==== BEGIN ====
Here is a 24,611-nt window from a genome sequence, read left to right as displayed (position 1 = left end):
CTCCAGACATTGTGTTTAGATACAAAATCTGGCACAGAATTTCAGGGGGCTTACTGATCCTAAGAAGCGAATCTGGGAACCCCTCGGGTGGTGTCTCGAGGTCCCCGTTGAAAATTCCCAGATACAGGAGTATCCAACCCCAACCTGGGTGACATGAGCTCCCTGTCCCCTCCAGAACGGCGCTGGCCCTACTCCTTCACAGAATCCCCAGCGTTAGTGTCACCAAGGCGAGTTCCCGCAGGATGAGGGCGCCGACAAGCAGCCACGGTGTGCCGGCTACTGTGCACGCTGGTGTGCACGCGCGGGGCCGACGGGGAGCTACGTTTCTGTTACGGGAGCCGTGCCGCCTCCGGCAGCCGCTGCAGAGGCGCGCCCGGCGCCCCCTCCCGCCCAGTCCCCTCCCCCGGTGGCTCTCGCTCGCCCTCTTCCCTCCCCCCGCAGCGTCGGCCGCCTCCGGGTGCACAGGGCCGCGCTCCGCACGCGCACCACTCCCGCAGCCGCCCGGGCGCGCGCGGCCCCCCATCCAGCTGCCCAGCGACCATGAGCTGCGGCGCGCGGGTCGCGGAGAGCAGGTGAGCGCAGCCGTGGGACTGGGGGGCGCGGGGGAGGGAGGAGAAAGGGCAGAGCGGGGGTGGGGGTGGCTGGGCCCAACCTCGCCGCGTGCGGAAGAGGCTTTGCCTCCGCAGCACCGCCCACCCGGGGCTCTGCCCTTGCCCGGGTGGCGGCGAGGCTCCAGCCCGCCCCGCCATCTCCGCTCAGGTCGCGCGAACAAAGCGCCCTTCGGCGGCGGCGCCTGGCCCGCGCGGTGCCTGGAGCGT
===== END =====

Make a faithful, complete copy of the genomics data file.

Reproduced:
Here is a 24,611-nt window from a genome sequence, read left to right as displayed (position 1 = left end):
CTCCAGACATTGTGTTTAGATACAAAATCTGGCACAGAATTTCAGGGGGCTTACTGATCCTAAGAAGCGAATCTGGGAACCCCTCGGGTGGTGTCTCGAGGTCCCCGTTGAAAATTCCCAGATACAGGAGTATCCAACCCCAACCTGGGTGACATGAGCTCCCTGTCCCCTCCAGAACGGCGCTGGCCCTACTCCTTCACAGAATCCCCAGCGTTAGTGTCACCAAGGCGAGTTCCCGCAGGATGAGGGCGCCGACAAGCAGCCACGGTGTGCCGGCTACTGTGCACGCTGGTGTGCACGCGCGGGGCCGACGGGGAGCTACGTTTCTGTTACGGGAGCCGTGCCGCCTCCGGCAGCCGCTGCAGAGGCGCGCCCGGCGCCCCCTCCCGCCCAGTCCCCTCCCCCGGTGGCTCTCGCTCGCCCTCTTCCCTCCCCCCGCAGCGTCGGCCGCCTCCGGGTGCACAGGGCCGCGCTCCGCACGCGCACCACTCCCGCAGCCGCCCGGGCGCGCGCGGCCCCCCATCCAGCTGCCCAGCGACCATGAGCTGCGGCGCGCGGGTCGCGGAGAGCAGGTGAGCGCAGCCGTGGGACTGGGGGGCGCGGGGGAGGGAGGAGAAAGGGCAGAGCGGGGGTGGGGGTGGCTGGGCCCAACCTCGCCGCGTGCGGAAGAGGCTTTGCCTCCGCAGCACCGCCCACCCGGGGCTCTGCCCTTGCCCGGGTGGCGGCGAGGCTCCAGCCCGCCCCGCCATCTCCGCTCAGGTCGCGCGAACAAAGCGCCCTTCGGCGGCGGCGCCTGGCCCGCGCGGTGCCTGGAGCGT